President Biden’s anticipation of the 20th anniversary of 9/11 has been calamitous. Other commemorations are available, though. 9/11: One Day in America is a six-part documentary series, premiered at Tribeca Film Festival this summer, with a tight focus on the experience of people (survivors) on the ground that day. It is told minute by minute, hour by hour, as events unfold, thus avoiding all subsequent geopolitical reference. The extended opening episode, “First Response”, begins on the day, running from early morning to 9.50am; the second, “The South Tower”, picks up the story from 8.48am to 9.50am; the third, “Collapse”, from 9.40am to 10.50am; and so on, relentlessly, almost in real time, for seven hours in total.
Made by National Geographic in collaboration with the 9/11 Memorial & Museum and directed by the British-Paraguayan documentary-maker Daniel Bogado (who has worked extensively for Channel 4’s Dispatches), 9/11: One Day in America never allows you to look away. However much you have watched footage of, or read about, the attacks, it forces you to endure the day as never before; to experience it more directly, in greater detail. Few of us over these past 20 years have wanted to revisit these horrors once we had first seen them.
Using more than 951 hours of archival footage, and 54 original interviews with survivors, these two strands are intertwined as closely as possible, sometimes melding as we see the present speaker in footage from 2001, too. It is all first-person, the present tense, not looking forward beyond the moment.
We first see Fire Chief Joseph Pfeifer, then a few days past his retirement date but doing a job he loved. He is investigating a routine gas leak a few blocks away from the World Trade Center, early that morning, as American Airlines Flight 11 suddenly roars low overhead, smashing into the North Tower. He rushes there to take command, showing incredible composure both then and now, despite losing his younger brother, another firefighter, that day.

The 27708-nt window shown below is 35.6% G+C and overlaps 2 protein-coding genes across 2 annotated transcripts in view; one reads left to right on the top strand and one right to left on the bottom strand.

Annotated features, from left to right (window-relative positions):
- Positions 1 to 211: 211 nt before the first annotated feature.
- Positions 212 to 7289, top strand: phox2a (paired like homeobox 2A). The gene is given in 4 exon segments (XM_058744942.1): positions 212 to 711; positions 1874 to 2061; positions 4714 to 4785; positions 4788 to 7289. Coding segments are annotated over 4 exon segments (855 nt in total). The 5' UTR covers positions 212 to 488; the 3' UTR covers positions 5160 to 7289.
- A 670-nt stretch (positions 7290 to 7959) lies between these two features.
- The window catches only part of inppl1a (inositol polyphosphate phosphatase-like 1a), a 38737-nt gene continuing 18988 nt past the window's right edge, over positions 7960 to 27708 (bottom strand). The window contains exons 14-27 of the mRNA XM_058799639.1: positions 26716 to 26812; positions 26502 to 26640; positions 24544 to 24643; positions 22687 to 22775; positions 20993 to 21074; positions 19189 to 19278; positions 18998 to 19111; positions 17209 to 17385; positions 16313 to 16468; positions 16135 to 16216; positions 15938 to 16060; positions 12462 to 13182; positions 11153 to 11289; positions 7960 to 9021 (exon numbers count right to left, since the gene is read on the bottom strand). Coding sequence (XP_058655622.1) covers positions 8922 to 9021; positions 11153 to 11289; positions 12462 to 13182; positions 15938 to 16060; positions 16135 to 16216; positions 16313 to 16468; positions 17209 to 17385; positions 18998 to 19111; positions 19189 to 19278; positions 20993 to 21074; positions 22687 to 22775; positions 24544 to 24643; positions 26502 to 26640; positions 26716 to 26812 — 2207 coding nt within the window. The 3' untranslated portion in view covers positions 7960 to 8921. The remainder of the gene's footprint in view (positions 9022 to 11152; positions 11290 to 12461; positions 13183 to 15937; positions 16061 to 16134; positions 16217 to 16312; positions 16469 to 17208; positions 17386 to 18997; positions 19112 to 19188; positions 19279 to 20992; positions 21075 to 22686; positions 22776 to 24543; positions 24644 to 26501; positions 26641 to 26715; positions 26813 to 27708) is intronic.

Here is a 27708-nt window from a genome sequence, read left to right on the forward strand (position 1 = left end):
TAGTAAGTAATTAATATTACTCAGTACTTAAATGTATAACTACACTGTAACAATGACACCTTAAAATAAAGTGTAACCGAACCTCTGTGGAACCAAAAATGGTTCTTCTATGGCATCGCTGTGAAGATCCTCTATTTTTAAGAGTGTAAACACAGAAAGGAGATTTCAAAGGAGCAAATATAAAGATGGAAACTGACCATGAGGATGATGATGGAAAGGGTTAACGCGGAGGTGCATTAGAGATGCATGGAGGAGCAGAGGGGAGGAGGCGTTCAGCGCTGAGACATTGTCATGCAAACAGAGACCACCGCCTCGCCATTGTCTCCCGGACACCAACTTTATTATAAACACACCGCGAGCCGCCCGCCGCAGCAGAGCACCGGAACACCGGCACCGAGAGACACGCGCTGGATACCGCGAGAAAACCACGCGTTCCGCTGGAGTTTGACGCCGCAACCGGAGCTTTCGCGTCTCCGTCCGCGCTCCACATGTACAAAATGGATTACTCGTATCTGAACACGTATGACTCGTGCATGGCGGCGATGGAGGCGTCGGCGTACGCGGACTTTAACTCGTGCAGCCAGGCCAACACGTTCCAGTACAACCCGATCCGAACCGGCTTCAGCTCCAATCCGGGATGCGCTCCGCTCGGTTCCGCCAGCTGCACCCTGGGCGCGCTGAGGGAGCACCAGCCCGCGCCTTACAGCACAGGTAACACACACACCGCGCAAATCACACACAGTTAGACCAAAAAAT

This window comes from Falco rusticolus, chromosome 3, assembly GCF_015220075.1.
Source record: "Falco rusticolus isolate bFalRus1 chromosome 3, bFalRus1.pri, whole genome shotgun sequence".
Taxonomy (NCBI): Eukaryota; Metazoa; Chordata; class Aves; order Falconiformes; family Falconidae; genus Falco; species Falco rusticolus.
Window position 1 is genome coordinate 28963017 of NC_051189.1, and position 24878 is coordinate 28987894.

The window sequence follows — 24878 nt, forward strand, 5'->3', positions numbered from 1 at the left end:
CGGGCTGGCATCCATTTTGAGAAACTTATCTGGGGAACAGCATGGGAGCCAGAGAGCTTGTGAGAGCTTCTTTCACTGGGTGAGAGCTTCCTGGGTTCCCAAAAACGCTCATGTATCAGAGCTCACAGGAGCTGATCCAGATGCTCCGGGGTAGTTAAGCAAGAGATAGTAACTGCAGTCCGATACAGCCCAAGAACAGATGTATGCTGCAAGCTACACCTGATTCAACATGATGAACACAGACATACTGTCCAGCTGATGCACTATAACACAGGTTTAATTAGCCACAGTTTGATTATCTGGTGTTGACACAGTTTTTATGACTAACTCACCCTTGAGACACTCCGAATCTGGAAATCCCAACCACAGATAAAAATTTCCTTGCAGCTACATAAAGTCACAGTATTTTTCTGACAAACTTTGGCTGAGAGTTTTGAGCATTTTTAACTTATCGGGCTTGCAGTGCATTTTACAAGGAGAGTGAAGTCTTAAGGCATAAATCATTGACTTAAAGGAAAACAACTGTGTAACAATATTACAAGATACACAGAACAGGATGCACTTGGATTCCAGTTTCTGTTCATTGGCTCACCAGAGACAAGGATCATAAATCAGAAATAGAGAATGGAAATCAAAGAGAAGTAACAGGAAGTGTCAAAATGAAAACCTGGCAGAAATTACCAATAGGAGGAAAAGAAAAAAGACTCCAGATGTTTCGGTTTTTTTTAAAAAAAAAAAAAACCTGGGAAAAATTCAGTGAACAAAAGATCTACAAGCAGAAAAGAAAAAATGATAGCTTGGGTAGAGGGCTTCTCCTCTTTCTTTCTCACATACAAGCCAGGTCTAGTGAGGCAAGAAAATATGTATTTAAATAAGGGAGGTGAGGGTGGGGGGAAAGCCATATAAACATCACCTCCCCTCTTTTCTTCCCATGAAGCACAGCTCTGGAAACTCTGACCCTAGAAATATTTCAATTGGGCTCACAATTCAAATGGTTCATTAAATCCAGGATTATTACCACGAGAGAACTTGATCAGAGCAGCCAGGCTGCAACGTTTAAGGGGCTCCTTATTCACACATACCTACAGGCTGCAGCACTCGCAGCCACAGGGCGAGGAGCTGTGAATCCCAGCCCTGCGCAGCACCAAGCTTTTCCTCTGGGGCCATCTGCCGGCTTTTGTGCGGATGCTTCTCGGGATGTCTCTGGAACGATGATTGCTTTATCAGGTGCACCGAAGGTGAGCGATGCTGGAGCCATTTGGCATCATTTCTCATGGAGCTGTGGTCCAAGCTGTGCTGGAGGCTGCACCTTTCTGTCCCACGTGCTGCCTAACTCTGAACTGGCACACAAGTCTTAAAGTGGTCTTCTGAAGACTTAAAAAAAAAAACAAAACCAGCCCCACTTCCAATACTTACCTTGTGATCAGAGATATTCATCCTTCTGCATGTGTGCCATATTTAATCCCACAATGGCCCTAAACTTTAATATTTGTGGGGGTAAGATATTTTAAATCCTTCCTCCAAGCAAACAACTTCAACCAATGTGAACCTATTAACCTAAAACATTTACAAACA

Captain Jay Jonas remembers the firemen shaking hands, wishing each other good luck: “Of all those guys I was surrounded by, I was the only one who survived, they all died.” Although, as part of its immersive immediacy, the documentary offers almost no retrospective statistics, the fact is that 343 New York City Fire Department firefighters died that day. “They went up when they should have gone back down to save themselves,” says one survivor.
There are those terrible pictures of people clinging to the outside of the building. “I can’t imagine, the choice of burning to death and jumping, knowing you’re dying – poor people,” says the firefighter Ed Fahey. There is an awful sequence where a milling group of firefighters on the ground floor startle as they hear over and over again the tremendous impact of falling bodies, a terrifying sound.
The other attacks that day, on the Pentagon and Flight 93, are briefly covered. But otherwise the focus remains tightly on the World Trade Center – the flames, the dust, the terror – up to the final rescue from the rubble, which was made by the former marine Jason Thomas and the ex-paramedic Chuck Sereika, who had both headed to the site to help. These are strenuously positive stories among so much death – and, breaking its own rules, the documentary now flashes forward to some emotional reunions of the rescuers and the rescued.
In 9/11: One Day in America there is, though, no account at all of the perpetrators, of why and how they acted. They’re referred to only as “hijackers”, save for one scene in which a confused survivor, Daphne Carlisle, says she doesn’t understand what happened or why: “A plane was hijacked? Excuse me? Terrorists? Jesus! In America? I don’t know what to say.” It is perhaps the only time the word “terrorist” is used. The words “Islamic” or “Islamist” do not appear, let alone the name of al-Qaeda. There is no footage of George W Bush or Rudy Giuliani from the day either.
So the editing is exact: it’s that day, in America. The intention is commemorative, honorific, sorrowful, even, finally, a little celebratory of the courage shown. It fulfils this brief admirably. Yet its impact is more complicated. To see this all again, more intensely conveyed than ever before, is also to realise anew the ferocity of the hatred expressed in what is still the worst single act of terrorism ever committed.
“9/11: One Day in America” is being repeat broadcast on National Geographic.
This article appears in the 10 Sep 2021 issue of the New Statesman, The Eternal Empire